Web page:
news3aThe Technologist role is crucial in helping to identifying injury or infection. Positioning of the ankle and foot correctly is the second step to an accurate diagnosis, along with correct imaging sequences, markers and the use of contrast materials. The critical first step is the history of the injury and area to be imaged. Some physicians assume when a foot/ankle is ordered they will receive an interpretation for the foot that includes ankle pathology. For example, the posterior tibial tendon should be imaged as an ankle not a foot. Or a Podiatrist requests Plantar Fascia vs. Plantar Fasciitis. It can be scanned as a hindfoot/ankle however many Podiatrist want to see the attachment into the forefoot. If midfoot or forefoot is desired, these will generally need to be ordered and scheduled as separate studies.

As a general rule, the entire foot should never be scanned as a single study. This precludes optimizing scan planes, pulse sequences, and positioning for specific structures, and spatial resolution will be inadequate. Some referring physicians are not aware of this and the technologist must therefore be proactive in clarifying the region of interest as forefoot, midfoot, or hindfoot/ankle, in consultation with the radiologist if necessary.


The foot and ankle are the hardest area to image due to area ordered, positioning and imaging plane for hindfoot(ankle), midfoot and forefoot.


news3bPlantar fasciitis is best seen within 2 to 3 cm of the calcaneal attachment. Edema may be seen in the calcaneus at the insertion site of the plantar fascia. Planter calcaneal spurs are common in approximately 50% of cases. A tear of the plantar fascia most commonly occur in the midportion of the fascia being partial or complete and are common from a traumatic injury.

Plantar fibromatosis is nodular fibrous proliferation of the plantar fascia and can be ordered as: pain in foot/soft tissue mass. Contrast use should be checked with Radiologist.

Diagnosis of other abnormalities including fracture, calcaneal pain, os trigonum syndrome, subtalar coalition, talar dome OCD and Achilles insertion issues.


Depending on the patient population, common diagnoses include metatarsal stress fractures or neuropathic arthropathy often with a question of osteomyelitis. A traumatic tear of the Lisfranc ligament can lead to instability and progressive disorganization of the Lisfranc joint. Additionally, there can be loss of the medial longitudinal arch. The rupture of the ligament fibers is more common than is the avulsion fracture at the bony attachments.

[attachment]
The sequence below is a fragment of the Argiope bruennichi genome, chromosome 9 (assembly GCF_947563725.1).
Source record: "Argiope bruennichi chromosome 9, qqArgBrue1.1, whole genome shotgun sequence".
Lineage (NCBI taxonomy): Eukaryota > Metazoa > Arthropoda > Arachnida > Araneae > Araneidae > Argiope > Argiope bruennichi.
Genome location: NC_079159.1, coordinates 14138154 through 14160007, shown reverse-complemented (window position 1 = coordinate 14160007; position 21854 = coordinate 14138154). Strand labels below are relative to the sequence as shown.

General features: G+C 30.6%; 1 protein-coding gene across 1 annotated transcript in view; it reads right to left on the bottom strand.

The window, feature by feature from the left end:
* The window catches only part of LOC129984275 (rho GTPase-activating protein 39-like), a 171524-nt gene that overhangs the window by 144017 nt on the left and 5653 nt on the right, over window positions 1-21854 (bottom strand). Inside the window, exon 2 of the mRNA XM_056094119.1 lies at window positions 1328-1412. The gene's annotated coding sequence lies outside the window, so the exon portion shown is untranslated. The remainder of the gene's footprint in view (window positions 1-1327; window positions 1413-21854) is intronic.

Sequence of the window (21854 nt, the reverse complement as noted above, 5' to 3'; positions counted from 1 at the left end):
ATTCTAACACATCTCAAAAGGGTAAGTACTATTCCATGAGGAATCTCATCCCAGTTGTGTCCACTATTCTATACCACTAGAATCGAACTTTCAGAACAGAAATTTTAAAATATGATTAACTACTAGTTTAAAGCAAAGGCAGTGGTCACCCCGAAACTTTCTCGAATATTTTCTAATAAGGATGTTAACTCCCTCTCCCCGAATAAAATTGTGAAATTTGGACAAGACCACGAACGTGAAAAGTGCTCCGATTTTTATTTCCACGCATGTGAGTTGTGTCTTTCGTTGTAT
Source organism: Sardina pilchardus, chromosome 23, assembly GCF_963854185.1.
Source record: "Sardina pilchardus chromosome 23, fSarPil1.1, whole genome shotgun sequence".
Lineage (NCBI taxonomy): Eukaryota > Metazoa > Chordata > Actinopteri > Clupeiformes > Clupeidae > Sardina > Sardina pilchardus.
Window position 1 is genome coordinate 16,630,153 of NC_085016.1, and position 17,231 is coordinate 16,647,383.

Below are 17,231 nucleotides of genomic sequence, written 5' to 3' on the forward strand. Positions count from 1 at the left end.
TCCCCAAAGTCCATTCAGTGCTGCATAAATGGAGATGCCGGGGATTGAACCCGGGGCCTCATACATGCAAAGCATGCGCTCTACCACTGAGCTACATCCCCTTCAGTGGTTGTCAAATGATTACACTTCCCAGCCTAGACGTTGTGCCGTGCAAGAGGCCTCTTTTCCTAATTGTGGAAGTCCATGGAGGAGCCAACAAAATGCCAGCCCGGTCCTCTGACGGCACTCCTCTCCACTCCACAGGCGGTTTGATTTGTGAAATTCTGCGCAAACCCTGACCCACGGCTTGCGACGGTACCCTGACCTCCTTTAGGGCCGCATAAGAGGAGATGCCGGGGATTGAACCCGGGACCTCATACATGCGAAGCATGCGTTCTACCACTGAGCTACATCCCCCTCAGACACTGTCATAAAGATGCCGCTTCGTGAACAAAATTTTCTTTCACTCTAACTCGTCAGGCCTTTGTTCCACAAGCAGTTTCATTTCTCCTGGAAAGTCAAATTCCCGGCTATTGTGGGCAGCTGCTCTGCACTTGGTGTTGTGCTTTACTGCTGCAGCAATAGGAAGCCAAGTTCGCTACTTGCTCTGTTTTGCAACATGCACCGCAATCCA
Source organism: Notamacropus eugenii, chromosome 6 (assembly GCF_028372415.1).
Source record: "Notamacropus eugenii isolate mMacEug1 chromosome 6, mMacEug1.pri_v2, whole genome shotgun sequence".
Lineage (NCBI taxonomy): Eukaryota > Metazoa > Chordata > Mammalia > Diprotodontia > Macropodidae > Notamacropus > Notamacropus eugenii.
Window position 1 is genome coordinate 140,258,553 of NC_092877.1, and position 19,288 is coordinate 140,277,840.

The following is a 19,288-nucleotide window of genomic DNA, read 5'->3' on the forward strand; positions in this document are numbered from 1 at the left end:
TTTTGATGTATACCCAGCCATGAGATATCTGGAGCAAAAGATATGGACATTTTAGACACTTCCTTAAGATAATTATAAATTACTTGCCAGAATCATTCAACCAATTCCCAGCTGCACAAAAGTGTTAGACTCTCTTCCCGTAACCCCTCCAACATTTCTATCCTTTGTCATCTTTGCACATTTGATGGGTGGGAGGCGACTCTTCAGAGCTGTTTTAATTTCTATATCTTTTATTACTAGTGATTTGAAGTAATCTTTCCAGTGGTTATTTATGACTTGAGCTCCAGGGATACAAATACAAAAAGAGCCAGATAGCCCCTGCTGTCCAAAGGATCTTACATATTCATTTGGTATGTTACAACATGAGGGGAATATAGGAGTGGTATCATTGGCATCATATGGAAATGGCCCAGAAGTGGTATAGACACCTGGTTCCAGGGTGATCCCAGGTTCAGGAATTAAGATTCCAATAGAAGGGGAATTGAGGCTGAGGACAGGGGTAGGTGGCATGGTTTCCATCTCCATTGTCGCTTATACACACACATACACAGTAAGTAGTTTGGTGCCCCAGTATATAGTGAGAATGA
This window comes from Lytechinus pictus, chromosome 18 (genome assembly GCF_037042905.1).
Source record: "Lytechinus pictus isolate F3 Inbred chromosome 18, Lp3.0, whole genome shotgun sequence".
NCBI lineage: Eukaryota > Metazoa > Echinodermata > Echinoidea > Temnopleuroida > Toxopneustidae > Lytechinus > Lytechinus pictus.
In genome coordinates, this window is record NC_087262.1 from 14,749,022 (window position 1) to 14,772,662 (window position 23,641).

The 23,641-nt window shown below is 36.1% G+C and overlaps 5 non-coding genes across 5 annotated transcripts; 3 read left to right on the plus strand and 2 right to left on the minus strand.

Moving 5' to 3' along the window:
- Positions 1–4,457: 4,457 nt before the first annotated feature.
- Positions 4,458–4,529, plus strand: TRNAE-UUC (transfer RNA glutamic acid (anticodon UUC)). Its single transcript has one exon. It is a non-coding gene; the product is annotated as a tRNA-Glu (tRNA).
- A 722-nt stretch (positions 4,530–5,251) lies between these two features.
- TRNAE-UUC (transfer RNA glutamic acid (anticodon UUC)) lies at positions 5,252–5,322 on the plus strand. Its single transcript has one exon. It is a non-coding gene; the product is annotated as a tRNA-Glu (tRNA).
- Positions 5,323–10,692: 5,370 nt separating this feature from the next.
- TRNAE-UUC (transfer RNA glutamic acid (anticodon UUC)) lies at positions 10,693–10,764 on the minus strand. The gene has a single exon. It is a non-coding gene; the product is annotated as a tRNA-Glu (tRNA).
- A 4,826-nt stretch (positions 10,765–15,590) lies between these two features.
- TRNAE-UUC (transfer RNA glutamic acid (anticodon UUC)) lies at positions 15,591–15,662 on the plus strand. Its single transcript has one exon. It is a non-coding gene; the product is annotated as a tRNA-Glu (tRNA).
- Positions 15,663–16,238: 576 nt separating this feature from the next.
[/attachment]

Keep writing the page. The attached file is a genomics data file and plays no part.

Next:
The tarsal bones are a common site of trabecular stress injury. Marrow edema with a lack of a clear fracture line is present.

The flexor hallucis longus (FHL) occasionally becomes entrapped in the midfoot due to lesions about the Knot of Henry (“jogger’s foot”). The mechanism is chronic repetitive friction with the flexor digitorum longus (FDL) tendon.


“Turf Toe” refers to a capsuloligamentous injury of the metatarsophalangeal (MTP) joint of the first toe. The mechanism of injury includes anterior thrust of the metatarsal head in a hyperextended joint with a relatively fixed great toe. This is common in sports played on synthetic turf . . . football, soccer and baseball. There is stretching and tearing of the plantar capsule and tearing of the plantar plate. The plantar plate is a fibrocartilaginous structure that extends from the metatarsal neck to the base of the proximal phalanx. It reinforces the plantar capsule and also attaches the hallux sesamoid bones to the base of the proximal phalanx.

Other common forefoot pathologies in which MRI can be critical include skimboarder’s toe (tear of dorsal capsul), symptomatic hallux valgus (bunion), seasmoid fx/avn, morton’s neuroma, lesser mtp plantar plate tear, and the occasional OCD.

Foot Imaging Planes:


Angle parallel to the 2nd and 3r metatarsal heads on your oblique Coronal


The most frequently diseased tendons in the ankle are the Achilles, posterior tibial, and peroneal. MRI can be used to diagnose most disorders of these tendons, as well as stage these disorders to allow appropriate therapy.


Achilles imaging must cover to gastrocnemius insertion

Designated imaging planes Ankle for PTT and Peroneal Pathology



MRI is the gold standard for foot/ankle traumatic injuries and diagnosis of chronic pain/instability syndromes. The high cost of healthcare often puts the patient in the difficult position of determining if a diagnostic test makes economic sense. To help ensure that the referring physician and their patients get true value from the MRI, consult with the ordering Physician and Musculoskeletal Radiologist prior to exam. The right imaging techniques, outstanding image quality and a clinically specific report will ensure optimal diagnosis and treatment for patients.

All-American Teleradiology provides rapid, accurate decisive musculoskeletal MRI interpretations performed by highly experienced, fellowship trained Musculoskeletal Radiologists. Our value added consultative MRI services, to include our providing free MRI accreditation assistance and a Medical Director can help ensure appropriate reimbursement and the highest level of clinical performance.

For more information, email, call 888-365-5514 or visit

Krysty Radabaugh has over 20 years of MRI experience in hospital and outpatient settings. She has served as MRI Coordinator for Cleveland Clinic hospitals; Technical Director for Franklin & Seidelmann Teleradiology; and MRI Accreditation Specialist with national MRI center chain. She has managed MRI centers utilizing a wide range of MRI equipment, which includes: Hitachi, Phillips, GE, Siemens, Toshiba and Esaote. Ms. Radabaugh has worked as a MRI Applications Specialist with Hitachi and Consultant to GE Medical and Bayer Healthcare.